Very soon, schools will be breaking up for the Easter holiday. You may be planning to take the children ski-ing or abroad for a beach holiday. We often come across situations when separated parents have not been consulted about the other parent’s plans to take a child abroad. This often causes unnecessary upset or even costly applications to the court. Children love to go on holiday with their mother or father and carefully planned vacations will not end up in tears or in court.
Even if communication is strained between separated parents, it is important to remember that you are both responsible parents and should still communicate holiday plans and arrangements with each other.
Here are some useful guidelines to plan ahead:
- Provide the other parent with dates of when you are proposing to leave the Country and which Country you are planning to take your child;
- Give full details of your holiday including the flight times/numbers and the address of the hotel/villa of where you are staying and who you are travelling with;
- Provide an emergency contact number for the other parent whilst you are away;
- Make sure you are told of any recent changes to your child’s medical condition;
- If you have changed any pre-arranged holiday contact with the other parent, agree alternative arrangements with the other parent.
So what will happen if you do not obey these guidelines and what is your legal position?
Whether or not you are legally entitled to take a child abroad without the other parents permission, you should always be courteous to the other parent and abide by the above simple guidelines. Your legal position will depend upon whether or not you have any court orders giving you permission to remove your child from the UK.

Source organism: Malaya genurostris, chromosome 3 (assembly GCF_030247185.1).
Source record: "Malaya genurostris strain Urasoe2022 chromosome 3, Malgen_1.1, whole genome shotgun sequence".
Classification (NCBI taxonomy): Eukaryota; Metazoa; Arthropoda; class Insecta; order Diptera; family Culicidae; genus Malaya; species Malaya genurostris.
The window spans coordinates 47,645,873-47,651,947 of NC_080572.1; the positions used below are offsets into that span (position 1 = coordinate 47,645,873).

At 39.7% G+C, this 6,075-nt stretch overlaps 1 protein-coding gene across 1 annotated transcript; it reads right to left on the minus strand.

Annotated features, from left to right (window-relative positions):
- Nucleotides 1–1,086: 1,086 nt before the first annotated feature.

If you have a child arrangement order which sets out who a child should live with (previously referred to as a residence order), then that parent is able to remove their child from the UK (for a holiday or similar temporary removal) for a period of one month without the written permission of the other parent. If you want to take your child abroad for longer than a month, you would need the written permission of the other parent and/or the permission of any relevant other people with parental responsibility. If written permission is not given, you would need to apply to the court for a specific issue order.
If both parents have parental responsibility and there is no child arrangement order setting out who a child should live with, you are both in a similar position in that you both need each others permission to remove your child from the UK. Again, providing you have both been courteous and tried to agree this between you both by taking into consideration the above, permission should not be withheld. However, if permission is not granted, you will have to apply to the court for a specific issue order, providing your plans are reasonable and well thought out then it is unlikely that a court will refuse permission.
If only the mother has parental responsibility and there is no child arrangement order setting out who a child should live with, the mother would not require permission from the father to take a child abroad. However, it is only courteous and responsible parenting to consult with the other parent so as to avoid any hostility or allegations of child abduction. In a situation where a father does not have parental responsibility and he is concerned about his child’s travelling arrangements, he could apply to the court for a parental responsibility order and also a prohibited steps order to prevent a parent from taking a child abroad. However, you must have a good reason to prevent a parent from taking a child abroad for a holiday and your application should not be out of spite.
Disputes are very common between separated parents regarding poorly planned holidays and most often than not, it is the child who suffers and loses out. Therefore, plan in advance and take all of the above into consideration to avoid missing out on a holiday or court proceedings.
The contents of this article are intended for general information purposes only and shall not be deemed to be, or constitute legal advice. We cannot accept responsibility for any loss as a result of acts or omissions taken in respect of this article.
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